The Budget proposals intend to calm the nerves of the Indian household, which suffered the previous year due to double-digit food inflation apart from other inflationary and recessionary trends which affected family finances adversely. From the perspective of financial planning, a larger disposable income is channelised to long-term asset creation and meeting a family’s financial goals. The Budget proposes to leave more funds with the family for effective financial planning.
A household with a net taxable income of Rs 5 lakh can save an additional Rs 20,600 in income tax in the new fiscal. This increases to Rs 51,500 if the taxable income rises to Rs 8 lakh. The recent downturn drove families to manage their finances prudently, keeping in check their discretionary spends. The additional disposable income should be deployed towards achieving long–term financial goals, taking a cue from the government’s resolve to implement the Direct Taxes Code (DTC) with effect from April 1, 2011.
The impending Exempt-Exempt-Tax scenario should propel families to invest savings and liquidity not solely to save income tax. The implementation of the DTC could redefine the taxation structure in savings instruments and rationalise tax sops for home loans. Goals such as retirement should be given a holistic view of long-term asset creation by employing a strategic asset allocation and risk management regime. The additional tax savings to the extent of Rs 20,000 in infrastructure bonds to be notified by the government should be seen in this perspective where the lock-in period and impact of tax on redemption need careful study.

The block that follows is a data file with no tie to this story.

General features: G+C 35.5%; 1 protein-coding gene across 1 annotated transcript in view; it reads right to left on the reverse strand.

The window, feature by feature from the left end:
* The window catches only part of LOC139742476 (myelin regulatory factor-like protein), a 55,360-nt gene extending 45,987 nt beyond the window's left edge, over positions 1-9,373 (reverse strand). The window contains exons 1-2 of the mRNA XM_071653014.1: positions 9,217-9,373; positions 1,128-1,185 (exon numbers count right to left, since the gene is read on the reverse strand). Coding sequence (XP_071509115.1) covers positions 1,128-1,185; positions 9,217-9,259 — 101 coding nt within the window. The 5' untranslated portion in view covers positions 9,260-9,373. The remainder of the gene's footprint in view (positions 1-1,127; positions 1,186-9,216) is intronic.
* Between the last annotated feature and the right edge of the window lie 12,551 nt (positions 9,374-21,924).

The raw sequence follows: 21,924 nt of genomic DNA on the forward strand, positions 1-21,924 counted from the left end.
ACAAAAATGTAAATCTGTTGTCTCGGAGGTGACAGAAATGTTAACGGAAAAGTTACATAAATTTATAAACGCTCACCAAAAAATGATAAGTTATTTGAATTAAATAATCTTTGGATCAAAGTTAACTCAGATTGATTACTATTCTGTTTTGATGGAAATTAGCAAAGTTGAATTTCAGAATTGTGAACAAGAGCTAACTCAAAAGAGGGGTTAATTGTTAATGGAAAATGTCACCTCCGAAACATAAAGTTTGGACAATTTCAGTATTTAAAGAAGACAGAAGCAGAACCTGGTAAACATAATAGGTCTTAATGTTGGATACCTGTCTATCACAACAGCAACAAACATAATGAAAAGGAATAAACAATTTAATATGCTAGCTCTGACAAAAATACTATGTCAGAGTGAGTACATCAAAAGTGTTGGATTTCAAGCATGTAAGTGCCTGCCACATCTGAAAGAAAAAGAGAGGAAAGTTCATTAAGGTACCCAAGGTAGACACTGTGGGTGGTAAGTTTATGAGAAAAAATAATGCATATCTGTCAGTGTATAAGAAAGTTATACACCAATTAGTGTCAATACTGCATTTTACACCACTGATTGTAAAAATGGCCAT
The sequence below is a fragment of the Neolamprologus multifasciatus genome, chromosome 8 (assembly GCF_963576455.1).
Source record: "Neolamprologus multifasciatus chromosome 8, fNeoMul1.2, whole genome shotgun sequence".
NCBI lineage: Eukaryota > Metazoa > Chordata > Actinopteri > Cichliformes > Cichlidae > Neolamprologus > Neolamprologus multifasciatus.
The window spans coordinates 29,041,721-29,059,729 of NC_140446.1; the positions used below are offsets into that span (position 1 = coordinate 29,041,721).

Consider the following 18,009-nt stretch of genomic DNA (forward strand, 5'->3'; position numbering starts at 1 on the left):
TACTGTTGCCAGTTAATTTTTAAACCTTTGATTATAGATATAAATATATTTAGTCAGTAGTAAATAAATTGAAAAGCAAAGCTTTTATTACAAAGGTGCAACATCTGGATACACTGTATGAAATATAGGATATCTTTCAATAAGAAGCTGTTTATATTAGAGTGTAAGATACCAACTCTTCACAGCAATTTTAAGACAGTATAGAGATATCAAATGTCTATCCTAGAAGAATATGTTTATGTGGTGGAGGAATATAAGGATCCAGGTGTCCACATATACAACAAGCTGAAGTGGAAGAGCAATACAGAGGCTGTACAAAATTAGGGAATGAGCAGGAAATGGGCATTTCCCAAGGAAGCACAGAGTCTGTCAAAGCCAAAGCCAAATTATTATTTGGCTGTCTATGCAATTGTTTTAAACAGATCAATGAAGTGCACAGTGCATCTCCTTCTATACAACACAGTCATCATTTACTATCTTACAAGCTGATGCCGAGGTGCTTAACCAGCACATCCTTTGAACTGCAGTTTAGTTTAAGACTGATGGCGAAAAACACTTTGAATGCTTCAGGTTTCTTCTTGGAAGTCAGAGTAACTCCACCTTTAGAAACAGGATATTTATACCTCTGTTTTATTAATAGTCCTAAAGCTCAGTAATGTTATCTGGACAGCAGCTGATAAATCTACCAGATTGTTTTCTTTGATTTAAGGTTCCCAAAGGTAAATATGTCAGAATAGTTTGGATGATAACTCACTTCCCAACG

The Budget has targeted an excess Rs 46,500 crore by way of indirect taxes while giving a benefit of Rs 26,000 crore by way of lower direct taxes. This calls for fiscal prudence on the part of families for additional disposable incomes. While the prices of some goods such as petroleum products may rise, the fiscal consolidation stance may contain inflation.
The Budget further consolidates on the roadmap charted for a sustained high GDP growth of 9 per cent, with an emphasis on harnessing the economic growth to make development more inclusive and restructuring the government’s delivery mechanism. The government’s determination to have greater financial inclusion, financial literacy and inter-regulatory cohesion would aid the process of a sustainable investment scenario, which will equally benefit the investing public and industry. We expect the roadmap to the 2010-20 decade to open up more avenues for holistic financial panning by the Indian household.
The writer is principal adviser and member, board of directors, FPSB India